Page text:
Serena Williams, the top-ranked female tennis player, announced in Time that she will return to Indian Wells in 2015. She boycotted the tournament after 2001, which became a mandatory stop on the WTA tour in 2009, since the tournament director did not apologize for treatment she endured playing there.
I’m fortunate to be at a point in my career where I have nothing to prove. I’m still as driven as ever, but the ride is a little easier. I play for the love of the game. And it is with that love in mind, and a new understanding of the true meaning of forgiveness, that I will proudly return to Indian Wells in 2015.
I was raised by my mom to love and forgive freely. “When you stand praying, forgive whatever you have against anyone, so that your Father who is in the heavens may also forgive you” (Mark 11:25). I have faith that fans at Indian Wells have grown with the game and know me better than they did in 2001.
In 2001, Serena’s sister Venus defaulted to her due to tendonitis. She claims she told the tournament hours in advance, but the officials did not call the match until a few minutes before it was scheduled to start. People booed and jeered, which carried over to the finals where Serena played against Kim Clijsters. Officials did not tell the audience to quiet down when they cheered every time Serena committed a mistake. Her father Richard Williams claimed spectators spewed racist comments towards him. But thirteen years later, Serena noticed a change within the WTA and USTA (United States Tennis Association):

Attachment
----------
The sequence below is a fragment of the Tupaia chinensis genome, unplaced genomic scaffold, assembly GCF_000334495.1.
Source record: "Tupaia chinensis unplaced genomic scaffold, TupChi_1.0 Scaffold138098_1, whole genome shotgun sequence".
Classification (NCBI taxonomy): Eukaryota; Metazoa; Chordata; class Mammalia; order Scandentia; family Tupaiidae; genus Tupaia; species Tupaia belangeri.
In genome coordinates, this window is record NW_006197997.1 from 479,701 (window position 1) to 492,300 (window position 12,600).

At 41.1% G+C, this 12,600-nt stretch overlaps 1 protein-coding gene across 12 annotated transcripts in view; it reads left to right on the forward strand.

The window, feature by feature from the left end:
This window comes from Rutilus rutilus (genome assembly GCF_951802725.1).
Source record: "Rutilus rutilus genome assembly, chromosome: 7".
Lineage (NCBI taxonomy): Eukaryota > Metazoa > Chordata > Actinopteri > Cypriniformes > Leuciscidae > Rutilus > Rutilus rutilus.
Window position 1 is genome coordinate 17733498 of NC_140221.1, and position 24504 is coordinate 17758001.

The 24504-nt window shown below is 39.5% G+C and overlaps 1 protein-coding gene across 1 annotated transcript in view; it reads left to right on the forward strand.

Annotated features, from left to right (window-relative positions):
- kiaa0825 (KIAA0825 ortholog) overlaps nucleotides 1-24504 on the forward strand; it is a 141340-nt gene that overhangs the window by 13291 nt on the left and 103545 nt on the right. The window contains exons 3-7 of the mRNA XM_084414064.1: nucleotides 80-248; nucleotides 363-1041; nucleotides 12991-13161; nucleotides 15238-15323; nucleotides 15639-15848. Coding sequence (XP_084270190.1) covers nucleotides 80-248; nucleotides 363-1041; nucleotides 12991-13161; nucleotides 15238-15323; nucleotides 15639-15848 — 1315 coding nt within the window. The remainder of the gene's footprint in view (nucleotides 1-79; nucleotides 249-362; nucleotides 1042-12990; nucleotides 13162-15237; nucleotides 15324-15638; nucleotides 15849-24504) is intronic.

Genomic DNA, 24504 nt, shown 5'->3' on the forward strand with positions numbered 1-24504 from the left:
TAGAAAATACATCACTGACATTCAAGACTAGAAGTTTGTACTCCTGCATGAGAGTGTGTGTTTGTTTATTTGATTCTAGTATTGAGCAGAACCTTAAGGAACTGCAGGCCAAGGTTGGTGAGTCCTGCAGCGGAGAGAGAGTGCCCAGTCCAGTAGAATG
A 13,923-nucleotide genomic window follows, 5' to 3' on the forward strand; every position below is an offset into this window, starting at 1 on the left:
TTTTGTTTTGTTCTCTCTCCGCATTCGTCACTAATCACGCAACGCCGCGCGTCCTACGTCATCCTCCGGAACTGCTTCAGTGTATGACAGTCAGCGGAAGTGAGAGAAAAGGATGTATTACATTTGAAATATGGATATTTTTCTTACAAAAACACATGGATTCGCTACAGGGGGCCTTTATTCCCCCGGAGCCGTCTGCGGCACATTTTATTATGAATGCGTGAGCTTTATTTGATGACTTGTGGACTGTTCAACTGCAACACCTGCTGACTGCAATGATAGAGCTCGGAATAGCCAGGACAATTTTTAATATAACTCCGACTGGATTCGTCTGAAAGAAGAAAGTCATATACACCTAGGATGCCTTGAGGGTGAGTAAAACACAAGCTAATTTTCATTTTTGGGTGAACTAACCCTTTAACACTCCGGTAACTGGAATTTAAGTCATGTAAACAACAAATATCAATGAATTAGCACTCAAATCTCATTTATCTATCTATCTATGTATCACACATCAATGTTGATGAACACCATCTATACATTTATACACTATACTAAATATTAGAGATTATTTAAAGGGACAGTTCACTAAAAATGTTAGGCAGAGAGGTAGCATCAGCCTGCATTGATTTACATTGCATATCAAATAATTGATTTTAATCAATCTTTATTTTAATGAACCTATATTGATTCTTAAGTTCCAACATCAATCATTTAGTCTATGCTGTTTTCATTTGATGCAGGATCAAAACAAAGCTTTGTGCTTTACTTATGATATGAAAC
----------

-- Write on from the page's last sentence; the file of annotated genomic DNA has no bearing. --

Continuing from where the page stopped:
This haunted me for a long time. It haunted Venus and our family as well. But most of all, it angered and saddened my father. He dedicated his whole life to prepping us for this incredible journey, and there he had to sit and watch his daughter being taunted, sparking cold memories of his experiences growing up in the South.
Thirteen years and a lifetime in tennis later, things feel different. A few months ago, when Russian official Shamil Tarpischev made racist and sexist remarks about Venus and me, the WTA and USTA immediately condemned him. It reminded me how far the sport has come, and how far I’ve come too.
Serena won the Australian Open last week, her 19th Grand Slam victory and second in a row. Her first win occurred at Indian Wells in 1999, which “was a pivotal moment” in her career. The BNP Paribas Open at Indian Wells takes place from March 11-22.